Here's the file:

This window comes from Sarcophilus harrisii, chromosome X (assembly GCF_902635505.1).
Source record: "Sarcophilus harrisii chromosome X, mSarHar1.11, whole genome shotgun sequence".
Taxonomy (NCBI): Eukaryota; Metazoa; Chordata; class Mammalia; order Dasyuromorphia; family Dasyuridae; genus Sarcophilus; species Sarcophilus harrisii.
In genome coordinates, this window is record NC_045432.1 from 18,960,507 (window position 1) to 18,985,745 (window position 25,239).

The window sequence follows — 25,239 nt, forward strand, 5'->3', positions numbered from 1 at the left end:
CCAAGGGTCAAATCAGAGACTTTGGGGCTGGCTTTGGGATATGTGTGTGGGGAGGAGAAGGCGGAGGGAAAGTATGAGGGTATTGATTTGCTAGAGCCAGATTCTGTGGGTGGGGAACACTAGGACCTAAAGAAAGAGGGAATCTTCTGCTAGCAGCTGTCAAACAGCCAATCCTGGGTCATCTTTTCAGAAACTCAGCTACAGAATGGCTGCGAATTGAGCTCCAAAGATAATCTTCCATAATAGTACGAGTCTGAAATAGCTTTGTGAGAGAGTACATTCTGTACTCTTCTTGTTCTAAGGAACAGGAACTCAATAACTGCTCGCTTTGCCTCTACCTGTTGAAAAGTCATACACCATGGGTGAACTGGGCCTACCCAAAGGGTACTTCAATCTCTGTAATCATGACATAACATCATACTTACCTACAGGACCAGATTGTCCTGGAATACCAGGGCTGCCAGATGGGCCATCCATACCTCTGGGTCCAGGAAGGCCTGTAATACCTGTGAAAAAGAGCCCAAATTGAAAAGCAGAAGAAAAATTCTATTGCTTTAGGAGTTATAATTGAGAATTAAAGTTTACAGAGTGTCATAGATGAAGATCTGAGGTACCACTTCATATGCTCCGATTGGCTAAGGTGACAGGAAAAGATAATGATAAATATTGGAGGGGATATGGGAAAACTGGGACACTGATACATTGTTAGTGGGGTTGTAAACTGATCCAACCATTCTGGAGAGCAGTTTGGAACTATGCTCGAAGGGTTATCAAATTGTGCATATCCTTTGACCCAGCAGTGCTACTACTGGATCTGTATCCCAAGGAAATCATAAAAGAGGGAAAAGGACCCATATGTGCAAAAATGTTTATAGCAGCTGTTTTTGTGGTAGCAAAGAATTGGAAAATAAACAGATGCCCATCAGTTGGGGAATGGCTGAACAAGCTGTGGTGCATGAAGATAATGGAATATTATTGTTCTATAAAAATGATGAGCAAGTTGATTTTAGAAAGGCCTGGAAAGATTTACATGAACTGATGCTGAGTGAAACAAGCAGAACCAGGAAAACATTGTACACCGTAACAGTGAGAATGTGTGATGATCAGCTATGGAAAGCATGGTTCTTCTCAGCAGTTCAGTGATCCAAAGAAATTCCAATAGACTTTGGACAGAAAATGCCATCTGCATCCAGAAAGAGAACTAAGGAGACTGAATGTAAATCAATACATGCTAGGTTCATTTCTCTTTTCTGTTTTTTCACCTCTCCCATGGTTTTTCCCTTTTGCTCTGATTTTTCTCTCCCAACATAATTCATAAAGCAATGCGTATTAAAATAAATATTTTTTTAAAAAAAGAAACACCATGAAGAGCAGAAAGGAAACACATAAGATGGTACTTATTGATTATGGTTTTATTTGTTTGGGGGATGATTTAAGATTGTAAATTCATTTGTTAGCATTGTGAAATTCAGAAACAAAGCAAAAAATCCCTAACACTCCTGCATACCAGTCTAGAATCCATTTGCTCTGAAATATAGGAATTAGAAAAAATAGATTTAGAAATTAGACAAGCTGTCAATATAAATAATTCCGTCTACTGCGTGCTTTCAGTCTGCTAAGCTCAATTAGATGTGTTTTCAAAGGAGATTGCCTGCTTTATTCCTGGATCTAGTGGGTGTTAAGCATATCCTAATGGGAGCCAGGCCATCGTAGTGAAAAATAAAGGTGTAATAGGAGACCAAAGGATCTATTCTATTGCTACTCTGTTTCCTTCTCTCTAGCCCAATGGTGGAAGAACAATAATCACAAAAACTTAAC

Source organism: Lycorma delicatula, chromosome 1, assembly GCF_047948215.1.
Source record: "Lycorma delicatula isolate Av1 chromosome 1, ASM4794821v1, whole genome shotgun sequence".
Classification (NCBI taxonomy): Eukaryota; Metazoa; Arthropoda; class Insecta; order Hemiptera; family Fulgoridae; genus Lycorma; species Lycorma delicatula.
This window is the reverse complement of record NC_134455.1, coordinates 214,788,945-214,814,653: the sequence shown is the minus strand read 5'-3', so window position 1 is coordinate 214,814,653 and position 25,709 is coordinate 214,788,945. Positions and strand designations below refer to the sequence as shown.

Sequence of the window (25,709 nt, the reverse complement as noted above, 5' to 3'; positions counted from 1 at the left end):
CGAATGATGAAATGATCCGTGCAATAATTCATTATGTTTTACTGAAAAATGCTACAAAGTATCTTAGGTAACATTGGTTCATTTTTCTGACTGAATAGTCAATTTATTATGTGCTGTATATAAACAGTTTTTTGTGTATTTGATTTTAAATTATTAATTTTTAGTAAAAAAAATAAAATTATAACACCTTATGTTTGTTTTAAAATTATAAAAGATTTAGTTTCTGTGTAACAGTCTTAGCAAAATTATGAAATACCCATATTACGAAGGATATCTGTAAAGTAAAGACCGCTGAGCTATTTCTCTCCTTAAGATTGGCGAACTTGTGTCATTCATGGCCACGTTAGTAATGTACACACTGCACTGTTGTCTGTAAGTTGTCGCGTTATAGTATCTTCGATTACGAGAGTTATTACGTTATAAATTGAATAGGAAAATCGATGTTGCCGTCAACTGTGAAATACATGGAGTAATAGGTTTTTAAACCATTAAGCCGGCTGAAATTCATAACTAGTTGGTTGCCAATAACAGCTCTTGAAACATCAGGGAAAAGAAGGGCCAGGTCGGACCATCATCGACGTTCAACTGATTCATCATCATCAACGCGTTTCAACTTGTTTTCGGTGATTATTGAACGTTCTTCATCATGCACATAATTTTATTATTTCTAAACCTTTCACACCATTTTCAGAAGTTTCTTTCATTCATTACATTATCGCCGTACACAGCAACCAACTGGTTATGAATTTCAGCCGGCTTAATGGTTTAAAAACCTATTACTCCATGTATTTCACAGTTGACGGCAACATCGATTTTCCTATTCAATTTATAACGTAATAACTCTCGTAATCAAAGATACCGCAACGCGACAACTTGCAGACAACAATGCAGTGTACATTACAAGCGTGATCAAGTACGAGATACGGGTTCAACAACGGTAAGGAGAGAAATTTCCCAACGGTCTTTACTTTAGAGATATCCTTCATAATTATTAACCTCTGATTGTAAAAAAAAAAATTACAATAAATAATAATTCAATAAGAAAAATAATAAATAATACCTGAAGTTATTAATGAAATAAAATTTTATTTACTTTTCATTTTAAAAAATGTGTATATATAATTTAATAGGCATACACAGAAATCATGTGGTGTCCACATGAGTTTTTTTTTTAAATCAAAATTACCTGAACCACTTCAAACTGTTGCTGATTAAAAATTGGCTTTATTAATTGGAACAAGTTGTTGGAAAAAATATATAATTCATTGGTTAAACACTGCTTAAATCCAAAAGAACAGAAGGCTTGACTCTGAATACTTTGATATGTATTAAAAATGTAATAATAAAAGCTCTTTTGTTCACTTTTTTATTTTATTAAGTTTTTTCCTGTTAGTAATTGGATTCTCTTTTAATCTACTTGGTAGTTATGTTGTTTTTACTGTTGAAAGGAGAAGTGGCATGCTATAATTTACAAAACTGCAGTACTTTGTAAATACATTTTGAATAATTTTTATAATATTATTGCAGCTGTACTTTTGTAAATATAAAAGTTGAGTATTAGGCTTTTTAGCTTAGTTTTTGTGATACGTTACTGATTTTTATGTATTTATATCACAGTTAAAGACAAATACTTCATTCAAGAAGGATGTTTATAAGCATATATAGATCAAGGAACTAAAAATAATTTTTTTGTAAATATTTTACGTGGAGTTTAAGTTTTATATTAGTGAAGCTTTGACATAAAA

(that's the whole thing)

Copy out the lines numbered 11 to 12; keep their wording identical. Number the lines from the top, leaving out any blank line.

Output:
Sequence of the window (25,709 nt, the reverse complement as noted above, 5' to 3'; positions counted from 1 at the left end):
CGAATGATGAAATGATCCGTGCAATAATTCATTATGTTTTACTGAAAAATGCTACAAAGTATCTTAGGTAACATTGGTTCATTTTTCTGACTGAATAGTCAATTTATTATGTGCTGTATATAAACAGTTTTTTGTGTATTTGATTTTAAATTATTAATTTTTAGTAAAAAAAATAAAATTATAACACCTTATGTTTGTTTTAAAATTATAAAAGATTTAGTTTCTGTGTAACAGTCTTAGCAAAATTATGAAATACCCATATTACGAAGGATATCTGTAAAGTAAAGACCGCTGAGCTATTTCTCTCCTTAAGATTGGCGAACTTGTGTCATTCATGGCCACGTTAGTAATGTACACACTGCACTGTTGTCTGTAAGTTGTCGCGTTATAGTATCTTCGATTACGAGAGTTATTACGTTATAAATTGAATAGGAAAATCGATGTTGCCGTCAACTGTGAAATACATGGAGTAATAGGTTTTTAAACCATTAAGCCGGCTGAAATTCATAACTAGTTGGTTGCCAATAACAGCTCTTGAAACATCAGGGAAAAGAAGGGCCAGGTCGGACCATCATCGACGTTCAACTGATTCATCATCATCAACGCGTTTCAACTTGTTTTCGGTGATTATTGAACGTTCTTCATCATGCACATAATTTTATTATTTCTAAACCTTTCACACCATTTTCAGAAGTTTCTTTCATTCATTACATTATCGCCGTACACAGCAACCAACTGGTTATGAATTTCAGCCGGCTTAATGGTTTAAAAACCTATTACTCCATGTATTTCACAGTTGACGGCAACATCGATTTTCCTATTCAATTTATAACGTAATAACTCTCGTAATCAAAGATACCGCAACGCGACAACTTGCAGACAACAATGCAGTGTACATTACAAGCGTGATCAAGTACGAGATACGGGTTCAACAACGGTAAGGAGAGAAATTTCCCAACGGTCTTTACTTTAGAGATATCCTTCATAATTATTAACCTCTGATTGTAAAAAAAAAAATTACAATAAATAATAATTCAATAAGAAAAATAATAAATAATACCTGAAGTTATTAATGAAATAAAATTTTATTTACTTTTCATTTTAAAAAATGTGTATATATAATTTAATAGGCATACACAGAAATCATGTGGTGTCCACATGAGTTTTTTTTTTAAATCAAAATTACCTGAACCACTTCAAACTGTTGCTGATTAAAAATTGGCTTTATTAATTGGAACAAGTTGTTGGAAAAAATATATAATTCATTGGTTAAACACTGCTTAAATCCAAAAGAACAGAAGGCTTGACTCTGAATACTTTGATATGTATTAAAAATGTAATAATAAAAGCTCTTTTGTTCACTTTTTTATTTTATTAAGTTTTTTCCTGTTAGTAATTGGATTCTCTTTTAATCTACTTGGTAGTTATGTTGTTTTTACTGTTGAAAGGAGAAGTGGCATGCTATAATTTACAAAACTGCAGTACTTTGTAAATACATTTTGAATAATTTTTATAATATTATTGCAGCTGTACTTTTGTAAATATAAAAGTTGAGTATTAGGCTTTTTAGCTTAGTTTTTGTGATACGTTACTGATTTTTATGTATTTATATCACAGTTAAAGACAAATACTTCATTCAAGAAGGATGTTTATAAGCATATATAGATCAAGGAACTAAAAATAATTTTTTTGTAAATATTTTACGTGGAGTTTAAGTTTTATATTAGTGAAGCTTTGACATAAAA